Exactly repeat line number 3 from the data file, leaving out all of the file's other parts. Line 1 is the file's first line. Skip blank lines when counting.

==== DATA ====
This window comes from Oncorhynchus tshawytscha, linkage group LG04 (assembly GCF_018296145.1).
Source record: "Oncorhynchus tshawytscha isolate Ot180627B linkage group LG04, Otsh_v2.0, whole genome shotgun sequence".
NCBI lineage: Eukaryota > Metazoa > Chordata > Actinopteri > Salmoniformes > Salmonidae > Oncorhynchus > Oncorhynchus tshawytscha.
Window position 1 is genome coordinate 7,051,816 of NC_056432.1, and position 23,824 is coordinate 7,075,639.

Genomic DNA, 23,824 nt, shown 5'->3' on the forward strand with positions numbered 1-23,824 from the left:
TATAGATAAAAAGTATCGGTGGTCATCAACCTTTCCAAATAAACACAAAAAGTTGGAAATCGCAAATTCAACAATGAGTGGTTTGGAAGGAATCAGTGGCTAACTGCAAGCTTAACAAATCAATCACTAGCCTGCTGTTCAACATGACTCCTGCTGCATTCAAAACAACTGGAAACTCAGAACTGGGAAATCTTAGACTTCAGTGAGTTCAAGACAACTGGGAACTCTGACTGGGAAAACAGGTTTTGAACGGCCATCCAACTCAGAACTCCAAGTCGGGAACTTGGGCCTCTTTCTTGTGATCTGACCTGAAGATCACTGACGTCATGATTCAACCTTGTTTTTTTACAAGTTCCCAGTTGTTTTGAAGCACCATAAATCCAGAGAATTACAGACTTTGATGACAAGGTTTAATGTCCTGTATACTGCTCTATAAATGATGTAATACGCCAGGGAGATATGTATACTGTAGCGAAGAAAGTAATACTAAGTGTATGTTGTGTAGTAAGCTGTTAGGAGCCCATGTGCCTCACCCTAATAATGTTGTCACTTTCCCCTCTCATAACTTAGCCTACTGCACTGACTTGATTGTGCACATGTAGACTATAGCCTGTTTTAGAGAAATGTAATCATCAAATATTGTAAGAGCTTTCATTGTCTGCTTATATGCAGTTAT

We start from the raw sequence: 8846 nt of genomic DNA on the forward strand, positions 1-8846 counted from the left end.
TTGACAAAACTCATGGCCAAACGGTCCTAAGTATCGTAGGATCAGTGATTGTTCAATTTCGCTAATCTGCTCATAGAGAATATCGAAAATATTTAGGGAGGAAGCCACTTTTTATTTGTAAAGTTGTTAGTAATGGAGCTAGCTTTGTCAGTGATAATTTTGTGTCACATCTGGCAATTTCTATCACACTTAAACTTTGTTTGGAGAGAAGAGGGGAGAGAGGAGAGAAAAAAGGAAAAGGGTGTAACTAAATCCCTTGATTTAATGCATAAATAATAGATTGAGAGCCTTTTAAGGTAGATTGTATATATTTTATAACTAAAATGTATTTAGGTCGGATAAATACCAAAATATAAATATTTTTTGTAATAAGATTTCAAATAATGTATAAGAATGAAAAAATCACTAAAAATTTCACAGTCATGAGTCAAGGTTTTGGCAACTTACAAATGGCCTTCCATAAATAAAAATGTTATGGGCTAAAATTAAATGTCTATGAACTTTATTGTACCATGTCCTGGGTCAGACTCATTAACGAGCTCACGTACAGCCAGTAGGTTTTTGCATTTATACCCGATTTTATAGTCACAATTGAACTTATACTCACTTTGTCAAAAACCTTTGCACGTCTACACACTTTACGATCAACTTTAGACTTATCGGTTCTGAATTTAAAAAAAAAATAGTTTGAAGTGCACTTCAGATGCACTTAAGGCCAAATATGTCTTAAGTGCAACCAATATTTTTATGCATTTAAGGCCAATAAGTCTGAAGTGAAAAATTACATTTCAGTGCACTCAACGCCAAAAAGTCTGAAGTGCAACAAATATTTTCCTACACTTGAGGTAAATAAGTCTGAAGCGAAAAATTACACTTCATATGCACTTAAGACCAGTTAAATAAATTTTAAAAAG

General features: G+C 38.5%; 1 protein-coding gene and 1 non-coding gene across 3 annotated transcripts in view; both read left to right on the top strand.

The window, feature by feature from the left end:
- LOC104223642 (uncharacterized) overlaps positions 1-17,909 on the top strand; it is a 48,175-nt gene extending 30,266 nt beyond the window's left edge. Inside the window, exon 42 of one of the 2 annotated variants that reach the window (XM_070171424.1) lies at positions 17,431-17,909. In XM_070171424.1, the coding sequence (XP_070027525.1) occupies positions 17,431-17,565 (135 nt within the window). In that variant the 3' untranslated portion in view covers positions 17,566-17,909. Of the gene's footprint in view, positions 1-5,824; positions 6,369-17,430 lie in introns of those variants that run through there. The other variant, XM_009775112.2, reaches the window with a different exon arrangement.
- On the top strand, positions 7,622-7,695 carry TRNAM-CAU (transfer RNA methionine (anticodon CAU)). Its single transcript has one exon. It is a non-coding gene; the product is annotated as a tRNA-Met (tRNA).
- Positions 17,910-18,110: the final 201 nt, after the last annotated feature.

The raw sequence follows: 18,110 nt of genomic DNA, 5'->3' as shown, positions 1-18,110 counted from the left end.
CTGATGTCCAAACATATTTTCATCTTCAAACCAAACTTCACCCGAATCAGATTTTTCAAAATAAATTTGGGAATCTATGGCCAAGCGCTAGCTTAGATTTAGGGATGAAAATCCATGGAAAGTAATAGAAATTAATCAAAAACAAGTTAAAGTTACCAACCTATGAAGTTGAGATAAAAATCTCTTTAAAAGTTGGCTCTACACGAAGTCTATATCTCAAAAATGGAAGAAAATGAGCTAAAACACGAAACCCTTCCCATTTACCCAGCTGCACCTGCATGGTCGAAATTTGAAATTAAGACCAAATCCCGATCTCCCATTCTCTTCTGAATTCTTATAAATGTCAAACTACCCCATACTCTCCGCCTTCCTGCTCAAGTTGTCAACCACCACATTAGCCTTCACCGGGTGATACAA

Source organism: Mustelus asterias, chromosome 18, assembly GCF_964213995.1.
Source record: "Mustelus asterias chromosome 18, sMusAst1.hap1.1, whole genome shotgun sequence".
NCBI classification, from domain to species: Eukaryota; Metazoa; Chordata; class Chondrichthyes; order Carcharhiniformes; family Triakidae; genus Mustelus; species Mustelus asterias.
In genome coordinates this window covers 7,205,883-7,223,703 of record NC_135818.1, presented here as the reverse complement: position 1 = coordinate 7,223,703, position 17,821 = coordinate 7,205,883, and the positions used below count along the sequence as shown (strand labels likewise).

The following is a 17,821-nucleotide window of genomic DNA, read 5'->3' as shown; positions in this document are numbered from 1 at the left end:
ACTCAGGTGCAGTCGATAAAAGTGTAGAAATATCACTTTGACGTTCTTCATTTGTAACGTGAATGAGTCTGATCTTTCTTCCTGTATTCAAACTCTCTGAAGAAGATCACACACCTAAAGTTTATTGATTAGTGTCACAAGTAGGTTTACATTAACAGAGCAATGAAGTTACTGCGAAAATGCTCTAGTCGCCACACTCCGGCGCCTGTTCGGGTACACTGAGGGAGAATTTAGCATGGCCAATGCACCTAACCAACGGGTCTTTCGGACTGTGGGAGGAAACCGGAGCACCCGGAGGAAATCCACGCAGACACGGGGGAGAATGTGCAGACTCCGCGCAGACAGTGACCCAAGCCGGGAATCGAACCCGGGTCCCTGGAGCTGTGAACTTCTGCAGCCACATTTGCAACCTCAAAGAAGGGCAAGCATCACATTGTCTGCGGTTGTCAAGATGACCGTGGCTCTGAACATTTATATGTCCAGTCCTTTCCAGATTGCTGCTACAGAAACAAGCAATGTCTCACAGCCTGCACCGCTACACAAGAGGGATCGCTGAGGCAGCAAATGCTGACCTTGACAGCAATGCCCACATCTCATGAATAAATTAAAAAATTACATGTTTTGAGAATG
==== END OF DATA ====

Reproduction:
NCBI lineage: Eukaryota > Metazoa > Chordata > Actinopteri > Salmoniformes > Salmonidae > Oncorhynchus > Oncorhynchus tshawytscha.